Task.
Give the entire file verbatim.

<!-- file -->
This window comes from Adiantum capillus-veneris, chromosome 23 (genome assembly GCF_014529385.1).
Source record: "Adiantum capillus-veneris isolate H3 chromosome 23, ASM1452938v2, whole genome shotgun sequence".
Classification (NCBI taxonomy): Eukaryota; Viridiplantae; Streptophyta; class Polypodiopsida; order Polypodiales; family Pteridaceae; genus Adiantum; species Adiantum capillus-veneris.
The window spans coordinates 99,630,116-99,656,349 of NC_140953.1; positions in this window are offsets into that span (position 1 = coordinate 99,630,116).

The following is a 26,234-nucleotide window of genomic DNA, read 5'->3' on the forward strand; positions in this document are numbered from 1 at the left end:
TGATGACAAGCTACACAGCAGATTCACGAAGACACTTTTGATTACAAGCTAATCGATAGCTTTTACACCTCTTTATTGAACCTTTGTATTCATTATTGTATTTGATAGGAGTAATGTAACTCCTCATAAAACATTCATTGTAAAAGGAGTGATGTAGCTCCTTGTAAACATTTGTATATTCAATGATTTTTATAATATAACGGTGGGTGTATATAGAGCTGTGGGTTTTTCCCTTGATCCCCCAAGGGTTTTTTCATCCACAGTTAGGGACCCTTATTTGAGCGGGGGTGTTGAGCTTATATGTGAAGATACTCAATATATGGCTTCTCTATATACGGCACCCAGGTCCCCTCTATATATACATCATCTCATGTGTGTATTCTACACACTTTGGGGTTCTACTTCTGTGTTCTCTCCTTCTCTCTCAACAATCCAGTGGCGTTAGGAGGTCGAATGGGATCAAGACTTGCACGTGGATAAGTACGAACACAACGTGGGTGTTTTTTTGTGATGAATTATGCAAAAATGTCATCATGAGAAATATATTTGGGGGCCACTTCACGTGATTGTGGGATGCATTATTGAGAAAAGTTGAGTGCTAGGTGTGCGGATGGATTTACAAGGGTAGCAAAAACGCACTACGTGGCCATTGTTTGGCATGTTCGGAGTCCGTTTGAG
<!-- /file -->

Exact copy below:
This window comes from Adiantum capillus-veneris, chromosome 23 (genome assembly GCF_014529385.1).
Source record: "Adiantum capillus-veneris isolate H3 chromosome 23, ASM1452938v2, whole genome shotgun sequence".
Classification (NCBI taxonomy): Eukaryota; Viridiplantae; Streptophyta; class Polypodiopsida; order Polypodiales; family Pteridaceae; genus Adiantum; species Adiantum capillus-veneris.
The window spans coordinates 99,630,116-99,656,349 of NC_140953.1; positions in this window are offsets into that span (position 1 = coordinate 99,630,116).

The following is a 26,234-nucleotide window of genomic DNA, read 5'->3' on the forward strand; positions in this document are numbered from 1 at the left end:
TGATGACAAGCTACACAGCAGATTCACGAAGACACTTTTGATTACAAGCTAATCGATAGCTTTTACACCTCTTTATTGAACCTTTGTATTCATTATTGTATTTGATAGGAGTAATGTAACTCCTCATAAAACATTCATTGTAAAAGGAGTGATGTAGCTCCTTGTAAACATTTGTATATTCAATGATTTTTATAATATAACGGTGGGTGTATATAGAGCTGTGGGTTTTTCCCTTGATCCCCCAAGGGTTTTTTCATCCACAGTTAGGGACCCTTATTTGAGCGGGGGTGTTGAGCTTATATGTGAAGATACTCAATATATGGCTTCTCTATATACGGCACCCAGGTCCCCTCTATATATACATCATCTCATGTGTGTATTCTACACACTTTGGGGTTCTACTTCTGTGTTCTCTCCTTCTCTCTCAACAATCCAGTGGCGTTAGGAGGTCGAATGGGATCAAGACTTGCACGTGGATAAGTACGAACACAACGTGGGTGTTTTTTTGTGATGAATTATGCAAAAATGTCATCATGAGAAATATATTTGGGGGCCACTTCACGTGATTGTGGGATGCATTATTGAGAAAAGTTGAGTGCTAGGTGTGCGGATGGATTTACAAGGGTAGCAAAAACGCACTACGTGGCCATTGTTTGGCATGTTCGGAGTCCGTTTGAG